Fifty-two large fires are currently burning 748,987 acres in the western United States, with many showing very little sign of containment.
The number of fires that have burned nationally by this time of year is the largest in a decade, with over 33,000 fires scorching upwards of 1.9 million acres by July 12, according to the National Interagency Fire Center.
The fires have forced evacuations in numerous areas amid a deadly heat wave and an intense drought. Some burned homes and other structures have been observed but total losses were still being tallied.
“We’re off to a daunting start,” said Max Moritz, a wildfire expert with the University of California Cooperative Extension in Santa Barbara. “We’re starting off much drier and we’re seeing more fires much earlier than usual.”
Here’s a roundup of the biggest fires now, and how they stack up in history:
California wildfires outpacing 2020’s historic season
More than a dozen fires are burning in parts of the state, ranging from a couple of acres to nearly 90,000.
The largest this year in the state, the Beckwourth Complex covered 89,748 acres on Northern California’s border with Nevada. Plumas National Forest officials said firefighters successfully contained almost a quarter of the blaze but still expected some extreme fire activity. Evacuation orders were in effect for more than 3,000 residents.
The number of wildfires in the Golden State is so far is outpacing averages and even last year’s historic fire season. Between Jan. 1 and July 4, there were 4,599 fires that scorched 114.8 square miles in California. During the same timeframe last year, there were 3,847 fires that blackened 48.6 square miles.
California’s wildfires off to ‘a daunting start’:currently outpacing historic 2020 season
Oregon and their mega fires
Oregon’s first mega fire of the 2021 fire season is now mapped at 153,535 acres. The Bootleg Fire, burning on the state’s border with California, is threatening approximately 1,200 structures and is 0% contained.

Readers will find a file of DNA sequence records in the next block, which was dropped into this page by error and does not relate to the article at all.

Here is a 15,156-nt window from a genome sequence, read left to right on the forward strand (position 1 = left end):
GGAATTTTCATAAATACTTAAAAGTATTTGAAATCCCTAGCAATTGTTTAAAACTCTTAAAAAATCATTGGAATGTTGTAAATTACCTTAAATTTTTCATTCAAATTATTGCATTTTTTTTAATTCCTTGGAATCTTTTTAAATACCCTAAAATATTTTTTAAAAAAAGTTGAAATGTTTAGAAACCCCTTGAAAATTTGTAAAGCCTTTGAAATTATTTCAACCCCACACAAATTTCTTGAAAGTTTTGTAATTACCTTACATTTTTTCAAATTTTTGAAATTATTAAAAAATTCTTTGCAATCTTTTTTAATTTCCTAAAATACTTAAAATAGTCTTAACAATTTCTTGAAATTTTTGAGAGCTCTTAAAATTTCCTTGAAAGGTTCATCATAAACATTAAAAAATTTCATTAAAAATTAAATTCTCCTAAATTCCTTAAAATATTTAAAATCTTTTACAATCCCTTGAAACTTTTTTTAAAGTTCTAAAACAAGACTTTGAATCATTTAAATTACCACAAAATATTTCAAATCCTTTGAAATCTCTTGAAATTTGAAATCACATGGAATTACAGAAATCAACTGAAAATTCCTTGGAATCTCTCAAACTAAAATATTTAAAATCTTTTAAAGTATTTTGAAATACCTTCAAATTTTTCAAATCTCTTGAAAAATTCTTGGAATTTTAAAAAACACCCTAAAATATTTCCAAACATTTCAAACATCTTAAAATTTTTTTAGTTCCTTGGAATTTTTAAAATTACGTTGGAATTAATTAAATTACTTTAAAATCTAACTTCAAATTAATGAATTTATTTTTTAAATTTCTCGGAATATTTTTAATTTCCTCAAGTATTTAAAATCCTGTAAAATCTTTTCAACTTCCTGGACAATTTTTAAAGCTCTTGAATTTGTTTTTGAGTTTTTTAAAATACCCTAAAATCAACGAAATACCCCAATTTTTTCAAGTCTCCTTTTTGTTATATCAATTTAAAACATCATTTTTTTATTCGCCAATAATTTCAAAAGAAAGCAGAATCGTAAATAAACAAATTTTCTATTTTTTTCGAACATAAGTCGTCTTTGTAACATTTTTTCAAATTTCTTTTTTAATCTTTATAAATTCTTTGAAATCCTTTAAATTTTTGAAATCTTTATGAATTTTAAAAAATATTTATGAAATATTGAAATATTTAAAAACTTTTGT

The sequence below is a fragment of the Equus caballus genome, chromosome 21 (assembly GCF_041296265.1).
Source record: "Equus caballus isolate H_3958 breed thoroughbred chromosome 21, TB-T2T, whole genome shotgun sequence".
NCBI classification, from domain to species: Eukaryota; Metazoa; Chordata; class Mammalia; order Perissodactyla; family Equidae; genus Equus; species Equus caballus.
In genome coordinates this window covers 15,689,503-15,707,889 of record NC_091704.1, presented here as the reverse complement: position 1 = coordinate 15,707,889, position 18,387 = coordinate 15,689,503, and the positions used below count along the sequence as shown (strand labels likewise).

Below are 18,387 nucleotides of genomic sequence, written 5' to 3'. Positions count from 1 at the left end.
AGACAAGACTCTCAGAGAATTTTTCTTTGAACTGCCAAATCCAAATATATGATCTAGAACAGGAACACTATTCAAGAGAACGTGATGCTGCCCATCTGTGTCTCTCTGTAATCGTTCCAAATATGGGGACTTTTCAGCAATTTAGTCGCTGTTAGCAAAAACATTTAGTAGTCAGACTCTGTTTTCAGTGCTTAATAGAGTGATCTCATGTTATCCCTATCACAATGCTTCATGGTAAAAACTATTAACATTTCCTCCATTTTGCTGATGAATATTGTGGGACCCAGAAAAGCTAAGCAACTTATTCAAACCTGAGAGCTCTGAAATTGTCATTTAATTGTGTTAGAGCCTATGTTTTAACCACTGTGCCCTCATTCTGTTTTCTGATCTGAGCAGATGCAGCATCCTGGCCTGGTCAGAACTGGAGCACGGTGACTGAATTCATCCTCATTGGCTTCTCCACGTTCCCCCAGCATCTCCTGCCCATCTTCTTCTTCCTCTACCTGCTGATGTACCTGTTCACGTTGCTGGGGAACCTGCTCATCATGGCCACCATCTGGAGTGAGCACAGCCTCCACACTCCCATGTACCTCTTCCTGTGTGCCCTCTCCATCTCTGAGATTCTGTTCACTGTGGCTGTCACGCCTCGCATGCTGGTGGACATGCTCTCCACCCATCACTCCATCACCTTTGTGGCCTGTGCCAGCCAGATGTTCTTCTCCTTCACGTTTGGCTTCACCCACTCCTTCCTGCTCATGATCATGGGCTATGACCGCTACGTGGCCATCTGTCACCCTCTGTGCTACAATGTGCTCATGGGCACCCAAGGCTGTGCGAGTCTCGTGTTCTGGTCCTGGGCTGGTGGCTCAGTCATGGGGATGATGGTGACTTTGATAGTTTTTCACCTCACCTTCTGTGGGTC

12 other fires are burning throughout the state, including the Grandview Fire at 4,000 acres and the Jack Fire at 10,937. All of these fires pale in comparison to the largest fire in state history, the Silverton Fire of 1865 at over 900,000 acres.
But Oregon is no stranger to so-called mega fires — fires which burn more than 100,000 acres. The average acreage burned in Oregon fires since 2012 is about 650,000, and five mega fires sparked in the state last year.
In Washington, expert warns of possible ‘catastrophic’ events
In Washington, the Batterman Road Fire has consumed more than 14,000 acres and 55,000 acres have been burned by the Asotin Complex Fire.
Washington is also no stranger to wildfires, with more than 800,000 acres burned in 2020. Experts say this year may be significantly worse.
“It doesn’t take much for us to have a major catastrophic event,” Department of Natural Resources Fuels Analyst Vaugn Cork told KREM-TV. “This could be catastrophic.”
To date in 2021, there have been 630 wildfires, nearly double the ten-year average in the state, according to DNR statistics.
High temperatures and wildfires in Montana
At least 10 major wildland fires continued to burn across Montana Monday, following weeks of daytime highs in the 90s and little to no rain.
Despite the extreme number, 2017 is still to date the No. 1 in terms of acres burned, and probably the largest in more than 100 years. That’s the most since 1910, when the Great Fire burned an estimated 3 million acres in northeast Washington, northern Idaho, and western Montana.
But the current wildfire preparedness level in state is the highest on record this early in the season, according to CBS-6.
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More wildfires expected in Idaho
In Idaho, Gov. Brad Little declared a wildfire emergency Friday and mobilized the state’s National Guard to help fight fires sparked after lightning storms swept across the drought-stricken region.
Two major wildfires are burning across the area where Idaho, Oregon and Washington meet, including the Dry Gulch Fire at 55,000 acres and the Snake River Complex at 54,000.
Jared Jablonski, a Bureau of Land Management spokesperson for the Boise district, told KREM-TV that he wouldn’t be surprised to see more fires in 2021, up from the 944 fires last year.
What’s behind Arizona’s wildfires?
Arizona Gov. Doug Ducey and other fire officials warned in mid-March about the likelihood of severe 2021 wildfires, saying that this season was expected to be similar to last year’s — one of Arizona’s worst wildfire seasons in a decade due to an ongoing drought, lack of rain and vegetation overgrowth.
Wildfires in British Columbia, too
Across the Canadian province, firefighters are battling a historic 300,000 blazes, sparked in large part by the excessive heat there that has claimed the lives of over 700 people, according to CBC.
Contributing: Christal Hayes, USA TODAY; David Murray and Karl Puckett, Great Falls Tribune; Rachel S. Hunt, Arizona Republic; The Associated Press